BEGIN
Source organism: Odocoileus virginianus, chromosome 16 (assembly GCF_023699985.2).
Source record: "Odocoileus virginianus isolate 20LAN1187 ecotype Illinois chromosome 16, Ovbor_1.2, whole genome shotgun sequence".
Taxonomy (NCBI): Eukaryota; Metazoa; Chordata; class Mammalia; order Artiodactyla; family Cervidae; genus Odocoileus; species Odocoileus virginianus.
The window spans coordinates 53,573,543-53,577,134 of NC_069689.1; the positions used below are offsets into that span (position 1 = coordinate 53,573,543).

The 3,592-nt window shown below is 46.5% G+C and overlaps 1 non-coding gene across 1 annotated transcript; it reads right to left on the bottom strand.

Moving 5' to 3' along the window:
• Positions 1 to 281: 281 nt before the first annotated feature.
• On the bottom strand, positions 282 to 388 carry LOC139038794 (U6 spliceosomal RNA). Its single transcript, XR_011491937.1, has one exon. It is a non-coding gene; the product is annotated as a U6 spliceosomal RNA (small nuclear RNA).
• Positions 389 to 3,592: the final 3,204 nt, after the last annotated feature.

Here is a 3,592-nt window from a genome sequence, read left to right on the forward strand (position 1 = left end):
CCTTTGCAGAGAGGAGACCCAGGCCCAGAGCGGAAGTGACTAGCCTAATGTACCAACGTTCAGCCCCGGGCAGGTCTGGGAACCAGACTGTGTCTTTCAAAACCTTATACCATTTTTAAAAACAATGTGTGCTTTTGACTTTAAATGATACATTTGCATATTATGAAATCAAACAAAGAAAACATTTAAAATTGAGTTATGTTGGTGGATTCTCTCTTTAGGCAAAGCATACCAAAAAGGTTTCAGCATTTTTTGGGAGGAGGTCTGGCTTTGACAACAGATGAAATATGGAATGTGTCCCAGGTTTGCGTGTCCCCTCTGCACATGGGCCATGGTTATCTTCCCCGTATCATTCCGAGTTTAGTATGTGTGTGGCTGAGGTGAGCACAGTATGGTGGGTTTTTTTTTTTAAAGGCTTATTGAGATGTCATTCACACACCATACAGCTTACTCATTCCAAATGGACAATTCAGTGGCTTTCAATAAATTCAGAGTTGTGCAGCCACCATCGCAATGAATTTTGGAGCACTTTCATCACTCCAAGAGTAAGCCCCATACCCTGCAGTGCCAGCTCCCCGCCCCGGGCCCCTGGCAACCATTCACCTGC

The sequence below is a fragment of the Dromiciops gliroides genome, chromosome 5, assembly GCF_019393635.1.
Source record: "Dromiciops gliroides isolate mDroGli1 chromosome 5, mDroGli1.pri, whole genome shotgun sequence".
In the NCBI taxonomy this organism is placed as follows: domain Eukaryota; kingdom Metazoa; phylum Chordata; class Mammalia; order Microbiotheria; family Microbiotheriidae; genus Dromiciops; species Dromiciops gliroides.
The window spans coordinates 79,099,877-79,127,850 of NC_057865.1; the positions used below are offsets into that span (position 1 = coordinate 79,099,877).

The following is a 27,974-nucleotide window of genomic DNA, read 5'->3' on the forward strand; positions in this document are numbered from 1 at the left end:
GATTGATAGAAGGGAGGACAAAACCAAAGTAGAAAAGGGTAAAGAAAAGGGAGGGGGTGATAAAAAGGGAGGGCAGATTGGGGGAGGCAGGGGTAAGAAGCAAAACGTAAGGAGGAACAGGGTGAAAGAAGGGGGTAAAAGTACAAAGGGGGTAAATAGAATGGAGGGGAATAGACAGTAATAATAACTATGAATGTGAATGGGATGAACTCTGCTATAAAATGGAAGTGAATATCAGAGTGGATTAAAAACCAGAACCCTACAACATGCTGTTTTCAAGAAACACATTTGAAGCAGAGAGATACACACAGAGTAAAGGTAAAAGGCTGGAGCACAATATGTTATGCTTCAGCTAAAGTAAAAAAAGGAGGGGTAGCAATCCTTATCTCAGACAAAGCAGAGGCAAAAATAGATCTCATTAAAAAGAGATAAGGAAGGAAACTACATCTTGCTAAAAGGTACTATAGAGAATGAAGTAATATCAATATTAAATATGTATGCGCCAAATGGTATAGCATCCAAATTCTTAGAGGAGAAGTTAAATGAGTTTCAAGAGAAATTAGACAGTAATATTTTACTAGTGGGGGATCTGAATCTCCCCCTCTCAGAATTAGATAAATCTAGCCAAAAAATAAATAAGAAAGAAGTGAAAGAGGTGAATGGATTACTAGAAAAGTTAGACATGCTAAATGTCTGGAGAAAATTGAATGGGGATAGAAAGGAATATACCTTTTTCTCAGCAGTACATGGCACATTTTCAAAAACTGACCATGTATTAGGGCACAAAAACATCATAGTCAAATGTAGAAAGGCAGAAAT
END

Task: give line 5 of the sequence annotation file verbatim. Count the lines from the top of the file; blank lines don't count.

The 3,592-nt window shown below is 46.5% G+C and overlaps 1 non-coding gene across 1 annotated transcript; it reads right to left on the bottom strand.